The fight against Aids cannot be won by relying solely on
condoms, Ugandan President Yoweri Museveni said at the
International Aids Conference in Bangkok on Monday.
Museveni, credited with slashing HIV infection rates in Uganda,
said that abstinence, loving relationships and marriage are even
more crucial than relying on condoms to halt the spread of Aids.
Museveni's comments on the second day of the conference echoed
those of United States President George Bush, but are at odds
with the views carried by the majority of researchers and
activists involved in fighting the disease.
Condom use has been promoted as a frontline defense in the fight
against Aids by countries such as Thailand where an aggressive
pro-condom campaign yielded a massive reduction in HIV rates.
Just before Museveni's speech, Tim Brown, an epidemiologist
tracking Asia's emerging epidemics told delegates that a number
of countries -- including China and Bangladesh -- face HIV
problems largely driven by prostitution. According to Brown
promoting the use of condoms is the most effective way to prevent
Museveni, however, said loving relationships based on trust are
crucial in the fight against HIV, and that "the principle of
condoms is not the ultimate solution".
He also told the conference plenary session: "In some cultures
sexual intercourse is so elaborate that condoms are a hindrance.
Let the condom be used by people who cannot abstain, cannot be
faithful, or are estranged".
Museveni, in a departure from the stance of some of his Western
supporters, said the concept of marriage should be flexible, and
that sticking with someone when a relationship turns sour opens
the possibility of an unfaithful partner bringing an infection
"Ideological monogamy is also part of the problem," Museveni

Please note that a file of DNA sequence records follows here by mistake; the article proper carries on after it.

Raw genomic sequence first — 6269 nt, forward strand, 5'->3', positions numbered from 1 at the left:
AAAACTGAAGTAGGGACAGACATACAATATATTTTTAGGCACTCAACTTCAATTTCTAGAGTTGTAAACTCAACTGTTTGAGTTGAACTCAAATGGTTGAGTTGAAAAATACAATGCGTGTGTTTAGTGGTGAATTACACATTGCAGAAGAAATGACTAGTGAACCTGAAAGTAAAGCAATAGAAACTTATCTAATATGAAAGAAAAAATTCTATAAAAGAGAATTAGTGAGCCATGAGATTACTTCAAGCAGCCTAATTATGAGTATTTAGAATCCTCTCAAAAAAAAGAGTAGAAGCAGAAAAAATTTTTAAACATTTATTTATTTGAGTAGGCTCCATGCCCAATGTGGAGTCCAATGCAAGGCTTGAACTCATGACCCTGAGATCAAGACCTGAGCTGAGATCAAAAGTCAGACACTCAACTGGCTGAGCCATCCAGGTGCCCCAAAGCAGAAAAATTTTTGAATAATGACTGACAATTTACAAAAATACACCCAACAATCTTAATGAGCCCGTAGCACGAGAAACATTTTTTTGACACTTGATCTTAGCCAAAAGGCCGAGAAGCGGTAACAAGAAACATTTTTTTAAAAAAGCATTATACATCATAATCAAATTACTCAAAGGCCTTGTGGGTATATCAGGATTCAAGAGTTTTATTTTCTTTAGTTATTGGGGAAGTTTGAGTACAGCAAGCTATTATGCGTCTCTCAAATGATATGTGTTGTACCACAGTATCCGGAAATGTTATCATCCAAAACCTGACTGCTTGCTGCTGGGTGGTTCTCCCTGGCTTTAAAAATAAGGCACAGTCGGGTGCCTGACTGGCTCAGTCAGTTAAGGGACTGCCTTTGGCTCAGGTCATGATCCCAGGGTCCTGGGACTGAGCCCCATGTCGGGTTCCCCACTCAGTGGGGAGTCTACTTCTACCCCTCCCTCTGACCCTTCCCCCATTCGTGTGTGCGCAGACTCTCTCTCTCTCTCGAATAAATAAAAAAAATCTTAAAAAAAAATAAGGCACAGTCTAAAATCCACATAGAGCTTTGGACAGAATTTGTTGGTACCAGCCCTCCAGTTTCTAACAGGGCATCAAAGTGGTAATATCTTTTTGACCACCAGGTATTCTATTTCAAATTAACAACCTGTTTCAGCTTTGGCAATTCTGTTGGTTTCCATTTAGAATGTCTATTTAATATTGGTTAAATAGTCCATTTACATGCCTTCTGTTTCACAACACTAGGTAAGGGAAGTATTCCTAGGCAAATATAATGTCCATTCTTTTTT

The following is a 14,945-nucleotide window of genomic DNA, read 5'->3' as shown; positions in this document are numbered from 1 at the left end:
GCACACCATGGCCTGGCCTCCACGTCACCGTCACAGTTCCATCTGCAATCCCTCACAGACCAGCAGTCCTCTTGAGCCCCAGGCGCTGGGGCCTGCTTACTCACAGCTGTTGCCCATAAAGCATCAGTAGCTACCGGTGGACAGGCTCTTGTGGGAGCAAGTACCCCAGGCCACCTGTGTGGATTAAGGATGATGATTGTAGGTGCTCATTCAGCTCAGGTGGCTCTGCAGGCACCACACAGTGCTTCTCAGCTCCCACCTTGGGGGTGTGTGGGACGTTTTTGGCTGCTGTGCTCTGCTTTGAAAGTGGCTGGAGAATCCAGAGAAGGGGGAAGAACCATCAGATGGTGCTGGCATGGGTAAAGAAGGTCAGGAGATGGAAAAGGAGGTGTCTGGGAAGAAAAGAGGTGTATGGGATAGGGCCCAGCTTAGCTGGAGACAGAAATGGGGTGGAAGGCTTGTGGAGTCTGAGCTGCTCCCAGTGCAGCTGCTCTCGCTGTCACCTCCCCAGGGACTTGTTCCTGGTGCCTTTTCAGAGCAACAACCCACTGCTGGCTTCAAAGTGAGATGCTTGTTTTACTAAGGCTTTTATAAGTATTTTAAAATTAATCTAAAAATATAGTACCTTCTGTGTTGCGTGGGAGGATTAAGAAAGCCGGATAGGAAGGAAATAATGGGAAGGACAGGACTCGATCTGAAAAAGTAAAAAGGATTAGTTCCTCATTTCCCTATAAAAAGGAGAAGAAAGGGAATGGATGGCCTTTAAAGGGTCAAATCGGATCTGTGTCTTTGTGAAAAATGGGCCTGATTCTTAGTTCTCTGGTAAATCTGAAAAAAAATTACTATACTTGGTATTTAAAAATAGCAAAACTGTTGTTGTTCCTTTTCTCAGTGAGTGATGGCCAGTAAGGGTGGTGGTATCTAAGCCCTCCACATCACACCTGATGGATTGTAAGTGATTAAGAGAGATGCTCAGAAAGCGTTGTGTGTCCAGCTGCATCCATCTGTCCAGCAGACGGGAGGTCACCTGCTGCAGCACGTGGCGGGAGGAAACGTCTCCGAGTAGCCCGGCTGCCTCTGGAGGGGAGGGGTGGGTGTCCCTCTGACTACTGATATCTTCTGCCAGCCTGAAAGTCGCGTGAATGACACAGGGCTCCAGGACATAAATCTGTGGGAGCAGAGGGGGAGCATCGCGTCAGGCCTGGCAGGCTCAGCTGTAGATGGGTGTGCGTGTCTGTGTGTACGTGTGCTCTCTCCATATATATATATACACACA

Uganda has waged one of the world's most successful battles
against the spread of HIV in a rare success story for sub-Saharan
It has enlisted religious groups to help spread information, and
pioneered a strategy that later became known as "ABC" or
"Abstinence, Being faithful, and Condoms" -- in that order -- a
policy backed by Bush. Critics have said promoting condoms should
be the first priority.
It has brought the infection rate down from more than 30% in the
early 1990s to about 6% of the country's 25-million people last
Last month, Uganda pledged to provide free generic Aids drugs to
the 100 000 of the country's 500 000 HIV-infected people who have
developed full-blown Aids -- a major theme of conference
delegates who want newly available generic drugs distributed more
About 25-million of the 38-million infected with HIV worldwide
live in sub-Saharan Africa, but the virus is increasingly taking
root in Asia, where almost eight million people are infected.
In Asia, the sex trade has been the main catalyst behind
infections in countries such as Thailand and Cambodia, where
epidemics exploded in the late 1980s -- sparking aggressive
responses including campaigns to boost condom use, said Brown, a
UNAids coordinator at the Hawaii-based East West Center.
Other Asian countries where the proportion of men who visit
prostitutes is lower will face the same problem -- but more
slowly, Brown added.
"The slowly evolving epidemics of Asia are very dangerous,
because they will grow steadily and silently," Brown said. He
added that Asia's epidemics are less likely to prompt aggressive
Brown said that a condom usage rate of roughly ten percent makes
China and Bangladesh potential hotspots for explosive epidemics.